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Article contributed by guest author, Melissa Mayes.
I don’t know about you, but on more than a few occasions, I’ve caught myself mindlessly scrolling on my phone while my other family members are just a few feet away doing the same thing. Technically, we’re together, but far from connecting with each other.
Although sheltering-in-place definitely has its challenges, it has given us the gift of family time. With our social and extra-curricular calendars on pause and many of us no longer making long commutes, we do have more opportunities than ever before to bond as a family. Time with family isn’t always easy (especially when we’re continually in close quarters) but with some intentionality and planning, we can be sure that during this pandemic, we’re growing closer, not farther apart.
Maintaining a sense connection is critical to both our own well-being and that of our teens during this challenging time. Below are some tips that both you and your teen can use to bring you together and also support your own wellbeing:
Prepare a meal together. Heading to our favorite restaurant for a speedy family dinner is quickly becoming a distant memory. As a result, many of us are cooking more, which can be challenging and stressful (after all, we can only go so many days eating cereal in a row). With everyone at home, we have a great opportunity to involve our teens in the process of feeding the family. Cooking a healthy meal or baking together is a great way to spend time together, get the help of a sous chef, and teach your teen important independent living skills. Have your teen pick one of their favorite meals and schedule a night this week to prepare it together. If you have more than one child at home, give them each a chance to spend one-on-one time with you in the kitchen.
Get some GREEN time to balance out your screen time. While technology is allowing many people to continue their education or jobs and connect with friends and relatives, we are likely using more of it than ever before. Seemingly endless Zoom meetings or virtual lectures can leave us feeling lethargic and disconnected from the physical world. Connection to nature is critical to our personal well-being and we can certainly meet this need with our teen. Simply going for a walk in your neighborhood to get fresh air or spending time in your yard can be mood boosting and rejuvenating for both of you.
Schedule something to look forward to. Designate one night per week or more that you’ll play a board game, solve a puzzle or watch a movie together. Having something planned can help us maintain a sense of optimism and normalcy while sheltering-in-place. Let your teen choose an activity that they enjoy and spend time doing it together. Better yet – let them teach you how to play one of their favorite games (yes, even if it’s Minecraft orFortnite).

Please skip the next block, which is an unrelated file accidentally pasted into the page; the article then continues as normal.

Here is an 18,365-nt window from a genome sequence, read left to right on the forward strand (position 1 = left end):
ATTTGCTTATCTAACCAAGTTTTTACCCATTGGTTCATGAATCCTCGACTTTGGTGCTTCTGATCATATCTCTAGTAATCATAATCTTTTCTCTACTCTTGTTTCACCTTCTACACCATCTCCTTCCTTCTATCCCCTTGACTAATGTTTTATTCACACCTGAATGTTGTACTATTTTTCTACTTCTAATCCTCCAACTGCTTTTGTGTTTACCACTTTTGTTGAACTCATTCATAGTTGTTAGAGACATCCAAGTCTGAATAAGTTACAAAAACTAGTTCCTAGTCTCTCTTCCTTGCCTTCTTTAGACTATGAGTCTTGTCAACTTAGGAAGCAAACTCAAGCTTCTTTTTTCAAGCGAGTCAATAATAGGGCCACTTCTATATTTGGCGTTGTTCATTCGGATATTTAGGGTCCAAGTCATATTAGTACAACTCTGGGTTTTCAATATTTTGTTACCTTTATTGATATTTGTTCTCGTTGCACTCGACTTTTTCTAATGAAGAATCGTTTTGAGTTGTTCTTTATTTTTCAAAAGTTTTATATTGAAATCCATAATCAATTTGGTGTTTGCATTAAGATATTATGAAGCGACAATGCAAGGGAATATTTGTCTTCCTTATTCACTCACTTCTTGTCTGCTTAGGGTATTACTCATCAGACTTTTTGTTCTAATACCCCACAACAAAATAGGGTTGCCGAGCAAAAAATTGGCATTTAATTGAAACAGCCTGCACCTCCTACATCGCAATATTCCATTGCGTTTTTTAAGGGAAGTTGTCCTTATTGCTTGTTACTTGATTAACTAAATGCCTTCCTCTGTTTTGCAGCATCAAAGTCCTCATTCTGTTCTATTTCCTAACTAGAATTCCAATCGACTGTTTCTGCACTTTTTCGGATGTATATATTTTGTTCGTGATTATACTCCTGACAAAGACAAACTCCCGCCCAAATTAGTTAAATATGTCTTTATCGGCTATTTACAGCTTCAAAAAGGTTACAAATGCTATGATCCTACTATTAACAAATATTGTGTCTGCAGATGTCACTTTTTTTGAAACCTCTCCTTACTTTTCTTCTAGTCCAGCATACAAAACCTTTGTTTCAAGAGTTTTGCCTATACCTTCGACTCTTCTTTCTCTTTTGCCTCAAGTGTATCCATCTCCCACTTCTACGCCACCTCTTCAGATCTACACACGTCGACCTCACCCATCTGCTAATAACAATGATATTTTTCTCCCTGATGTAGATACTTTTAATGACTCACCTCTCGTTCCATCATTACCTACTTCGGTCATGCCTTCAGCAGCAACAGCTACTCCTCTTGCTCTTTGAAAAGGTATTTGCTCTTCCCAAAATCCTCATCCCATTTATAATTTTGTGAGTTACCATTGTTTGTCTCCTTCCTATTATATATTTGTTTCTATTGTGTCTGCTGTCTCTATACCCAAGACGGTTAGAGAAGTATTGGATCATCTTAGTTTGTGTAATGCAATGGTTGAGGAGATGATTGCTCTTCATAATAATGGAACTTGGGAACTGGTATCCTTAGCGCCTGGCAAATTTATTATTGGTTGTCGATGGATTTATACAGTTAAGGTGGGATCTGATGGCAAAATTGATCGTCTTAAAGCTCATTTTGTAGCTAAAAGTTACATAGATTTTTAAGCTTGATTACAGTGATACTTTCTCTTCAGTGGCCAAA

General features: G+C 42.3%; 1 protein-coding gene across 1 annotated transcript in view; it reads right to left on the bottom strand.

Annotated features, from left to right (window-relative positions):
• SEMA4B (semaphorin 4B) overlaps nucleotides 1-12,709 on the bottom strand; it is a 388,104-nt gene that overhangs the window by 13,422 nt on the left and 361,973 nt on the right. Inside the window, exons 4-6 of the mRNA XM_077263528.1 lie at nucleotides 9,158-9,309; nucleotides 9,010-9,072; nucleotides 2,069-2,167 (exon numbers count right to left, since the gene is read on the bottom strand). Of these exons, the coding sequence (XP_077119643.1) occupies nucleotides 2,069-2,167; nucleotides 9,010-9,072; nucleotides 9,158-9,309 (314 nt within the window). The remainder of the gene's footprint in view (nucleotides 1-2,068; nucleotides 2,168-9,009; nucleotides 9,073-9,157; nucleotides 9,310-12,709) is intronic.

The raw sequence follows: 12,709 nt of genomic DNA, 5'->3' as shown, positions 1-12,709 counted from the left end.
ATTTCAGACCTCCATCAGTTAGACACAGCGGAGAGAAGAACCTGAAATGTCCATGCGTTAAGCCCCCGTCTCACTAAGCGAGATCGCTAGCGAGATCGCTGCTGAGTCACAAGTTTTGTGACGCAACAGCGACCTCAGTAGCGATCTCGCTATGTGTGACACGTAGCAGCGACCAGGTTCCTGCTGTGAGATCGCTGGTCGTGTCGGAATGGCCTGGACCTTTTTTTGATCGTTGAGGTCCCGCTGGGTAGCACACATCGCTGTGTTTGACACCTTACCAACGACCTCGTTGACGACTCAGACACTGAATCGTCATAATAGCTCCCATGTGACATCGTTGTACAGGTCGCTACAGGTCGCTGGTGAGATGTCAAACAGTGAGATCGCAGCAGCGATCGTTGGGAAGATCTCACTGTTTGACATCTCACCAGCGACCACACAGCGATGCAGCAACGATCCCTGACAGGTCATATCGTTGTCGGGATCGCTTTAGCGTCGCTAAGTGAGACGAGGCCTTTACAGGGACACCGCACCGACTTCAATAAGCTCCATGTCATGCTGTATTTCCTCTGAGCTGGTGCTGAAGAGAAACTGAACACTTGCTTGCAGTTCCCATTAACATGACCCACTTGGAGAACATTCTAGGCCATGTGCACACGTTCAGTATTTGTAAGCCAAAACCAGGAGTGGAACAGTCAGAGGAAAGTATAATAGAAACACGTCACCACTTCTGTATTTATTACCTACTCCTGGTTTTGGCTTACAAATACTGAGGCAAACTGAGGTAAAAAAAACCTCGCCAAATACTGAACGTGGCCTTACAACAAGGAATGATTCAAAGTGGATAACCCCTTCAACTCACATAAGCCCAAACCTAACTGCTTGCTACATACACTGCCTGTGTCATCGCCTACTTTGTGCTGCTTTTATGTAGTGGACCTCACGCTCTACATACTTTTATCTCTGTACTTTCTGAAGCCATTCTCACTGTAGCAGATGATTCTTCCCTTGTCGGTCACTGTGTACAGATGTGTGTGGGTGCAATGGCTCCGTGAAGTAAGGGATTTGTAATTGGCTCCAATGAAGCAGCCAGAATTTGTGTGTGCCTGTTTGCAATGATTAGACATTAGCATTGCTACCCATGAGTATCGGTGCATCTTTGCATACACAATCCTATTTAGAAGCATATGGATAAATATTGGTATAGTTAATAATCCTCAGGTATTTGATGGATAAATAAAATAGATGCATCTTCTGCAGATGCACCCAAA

Kindness is more contagious than COVID. Our teens may not have the same philanthropic interests as us parents, but chances are, they are passionate about something. There is also a possibility that whatever they hold dear has been impacted by COVID-19 in some way. For example, if they are an animal lover, research ways that your family can support a local animal shelter from a distance. If they don’t have a cause of their own that motivates them, you can include them in ways you are supporting your community (checking on elderly neighbors, putting together care packages, mailing letters, delivering groceries, etc.).
Family dynamics aren’t always easy and they are challenged even more by the circumstances of COVID-19. Voltaire said, “Life is a shipwreck, but we must not forget to sing in the lifeboats.” By intentionally connecting with our teens and practicing healthy habits that support our wellness, we are more likely to look back on this time as one filled with fond memories that brought us closer together as a family.
About the author, Melissa Mayes from Teen Therapy & Family Therapy Center:
Melissa joined Teen Therapy Center as the Executive Director in April 2020. Previously, Melissa worked for Fusion Academy as a District Vice President and before that as the head of their private middle and high school in Los Gatos.
In these roles, her passion has been supporting the health and wellness of young people and their families. She views social and emotional well-being not as an extracurricular activity, but as the essential ingredient to academic and, ultimately, life success. Working with parents/caregivers and professionals involved in the care of young individuals, she experienced firsthand the adage that it takes a village to raise a child—the greater the social/emotional support, the greater the flourishing.